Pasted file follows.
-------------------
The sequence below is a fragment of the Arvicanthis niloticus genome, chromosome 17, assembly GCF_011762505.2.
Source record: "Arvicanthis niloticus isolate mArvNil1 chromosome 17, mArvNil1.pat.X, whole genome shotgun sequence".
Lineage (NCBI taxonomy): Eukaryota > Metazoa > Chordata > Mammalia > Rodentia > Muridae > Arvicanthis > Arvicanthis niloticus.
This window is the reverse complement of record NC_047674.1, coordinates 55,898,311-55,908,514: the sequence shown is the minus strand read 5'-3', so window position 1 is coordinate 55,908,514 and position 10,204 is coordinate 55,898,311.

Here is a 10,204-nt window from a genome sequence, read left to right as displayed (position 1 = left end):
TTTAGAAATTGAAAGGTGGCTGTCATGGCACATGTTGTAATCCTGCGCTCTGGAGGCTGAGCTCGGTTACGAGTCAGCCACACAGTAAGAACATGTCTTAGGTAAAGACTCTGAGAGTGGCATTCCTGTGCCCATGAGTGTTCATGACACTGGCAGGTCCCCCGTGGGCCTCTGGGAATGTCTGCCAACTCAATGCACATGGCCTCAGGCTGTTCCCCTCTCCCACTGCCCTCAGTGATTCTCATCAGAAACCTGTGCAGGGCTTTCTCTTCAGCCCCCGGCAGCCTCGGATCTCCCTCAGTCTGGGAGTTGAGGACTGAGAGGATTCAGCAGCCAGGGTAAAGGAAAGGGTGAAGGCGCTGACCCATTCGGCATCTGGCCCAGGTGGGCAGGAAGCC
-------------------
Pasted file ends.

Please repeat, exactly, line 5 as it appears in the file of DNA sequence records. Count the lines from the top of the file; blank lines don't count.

Here is a 10,204-nt window from a genome sequence, read left to right as displayed (position 1 = left end):